The comfort of strange places

It helps that it’s near the sea with a coastal energy fizzing in the atmosphere but it doesn’t matter. So long as these road-signs are alien to me, and their contents the stuff traffic reports are made of, hundreds of tertiary roads and a higher frequency away, I’m as content as I’ll ever be.

We share a common language with the locals but mispronounce the villages, both of us struggling to hitch our respective Northern Rs up around a few that require the native blas for accuracy. And although we haven’t fled the island that harbours us all, the experience feels just as commanding as a foreign holiday.

Their stretch of sea might share a coastline with mine, but it’s not prone to stirring up treacherous storms. Their people came from the same national herd of rural dwellers but mine did not journey along these particular roads with or without a backward glance to a place where their descendants hear the echoes of their regrets and hopes, if they  listen long enough. The more they try not to, the more they try to ignore the genetic ripples in the wind, the more deafening it becomes.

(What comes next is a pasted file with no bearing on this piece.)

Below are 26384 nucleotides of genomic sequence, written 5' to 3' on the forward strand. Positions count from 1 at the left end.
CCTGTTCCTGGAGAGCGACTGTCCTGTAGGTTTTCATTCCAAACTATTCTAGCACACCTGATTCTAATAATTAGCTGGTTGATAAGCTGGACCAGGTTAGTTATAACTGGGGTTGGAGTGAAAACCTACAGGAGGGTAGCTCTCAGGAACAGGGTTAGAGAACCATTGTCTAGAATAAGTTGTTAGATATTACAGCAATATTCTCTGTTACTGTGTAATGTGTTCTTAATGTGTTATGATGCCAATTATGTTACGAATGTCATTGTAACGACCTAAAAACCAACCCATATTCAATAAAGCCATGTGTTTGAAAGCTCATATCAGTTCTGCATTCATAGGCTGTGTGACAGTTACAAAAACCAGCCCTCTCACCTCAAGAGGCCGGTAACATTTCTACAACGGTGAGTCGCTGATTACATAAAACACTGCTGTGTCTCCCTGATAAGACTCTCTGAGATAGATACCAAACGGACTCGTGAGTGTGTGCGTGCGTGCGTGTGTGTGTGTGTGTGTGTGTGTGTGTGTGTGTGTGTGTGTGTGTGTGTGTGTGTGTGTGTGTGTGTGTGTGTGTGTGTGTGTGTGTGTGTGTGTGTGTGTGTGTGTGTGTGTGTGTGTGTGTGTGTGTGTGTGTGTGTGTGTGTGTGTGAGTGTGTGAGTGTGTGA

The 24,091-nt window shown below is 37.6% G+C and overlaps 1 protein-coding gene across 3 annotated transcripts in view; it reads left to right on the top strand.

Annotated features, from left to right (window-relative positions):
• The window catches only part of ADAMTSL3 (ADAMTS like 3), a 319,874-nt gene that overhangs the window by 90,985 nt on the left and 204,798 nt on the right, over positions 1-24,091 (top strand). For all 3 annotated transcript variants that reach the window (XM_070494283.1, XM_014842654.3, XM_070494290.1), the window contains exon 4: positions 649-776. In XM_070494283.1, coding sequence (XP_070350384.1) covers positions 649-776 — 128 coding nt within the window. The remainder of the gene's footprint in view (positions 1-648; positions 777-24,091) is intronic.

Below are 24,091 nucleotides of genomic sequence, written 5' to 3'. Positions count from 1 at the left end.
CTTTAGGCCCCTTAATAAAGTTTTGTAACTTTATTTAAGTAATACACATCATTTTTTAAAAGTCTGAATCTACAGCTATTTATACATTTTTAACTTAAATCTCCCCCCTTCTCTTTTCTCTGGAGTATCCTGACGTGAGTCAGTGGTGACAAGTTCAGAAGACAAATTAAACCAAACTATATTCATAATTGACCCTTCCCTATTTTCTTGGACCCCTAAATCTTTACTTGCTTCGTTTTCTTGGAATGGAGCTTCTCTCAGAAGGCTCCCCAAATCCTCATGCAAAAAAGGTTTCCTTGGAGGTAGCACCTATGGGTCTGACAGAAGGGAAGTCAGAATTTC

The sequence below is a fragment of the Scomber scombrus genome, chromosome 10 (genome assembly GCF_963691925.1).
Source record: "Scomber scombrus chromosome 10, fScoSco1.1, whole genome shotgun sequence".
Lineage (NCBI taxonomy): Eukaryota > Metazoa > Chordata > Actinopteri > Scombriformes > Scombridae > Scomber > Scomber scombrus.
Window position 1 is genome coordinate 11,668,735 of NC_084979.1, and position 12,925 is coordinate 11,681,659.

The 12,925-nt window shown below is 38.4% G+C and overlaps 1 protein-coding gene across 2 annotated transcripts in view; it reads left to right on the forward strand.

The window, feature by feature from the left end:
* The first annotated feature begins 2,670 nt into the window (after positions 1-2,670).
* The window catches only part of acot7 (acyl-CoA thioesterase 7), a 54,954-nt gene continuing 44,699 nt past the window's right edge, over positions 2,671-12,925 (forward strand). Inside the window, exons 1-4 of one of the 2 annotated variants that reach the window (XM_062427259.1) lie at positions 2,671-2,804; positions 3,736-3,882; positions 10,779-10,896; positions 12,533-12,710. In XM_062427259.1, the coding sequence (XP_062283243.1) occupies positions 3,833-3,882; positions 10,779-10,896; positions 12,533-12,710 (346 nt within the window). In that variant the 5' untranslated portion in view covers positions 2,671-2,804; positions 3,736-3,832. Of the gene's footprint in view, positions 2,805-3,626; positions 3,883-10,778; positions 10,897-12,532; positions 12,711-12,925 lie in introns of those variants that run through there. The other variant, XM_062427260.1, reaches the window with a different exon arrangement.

The woman in the record shop slides the CD into a made-to-measure brown paper bag. If it hadn’t been for her, we would never have found the river-side café hidden in the foliage behind the bridge. If it hadn’t been for the local she met while passing through in 1979, she’d probably be somewhere else by now. They married a year later. They wouldn’t be anywhere else.

The streets are teeming with strangers. Work colleagues respectfully studying the pavement as the other relays a yarn requiring concentration. Be-capped men in door-ways leaving their silence to do the talking. Eastern Europeans serving coffee with all the flair and lilt of locals. Robust, newly born buildings with an arm each around delapidated shops holding them up from collapse. I know no-one. Our streetscapes are distant cousins through geography. We have no history, and no future. But a three-night stand with this place makes me feel like I’m firmly in the present. That most exclusive of holiday destinations.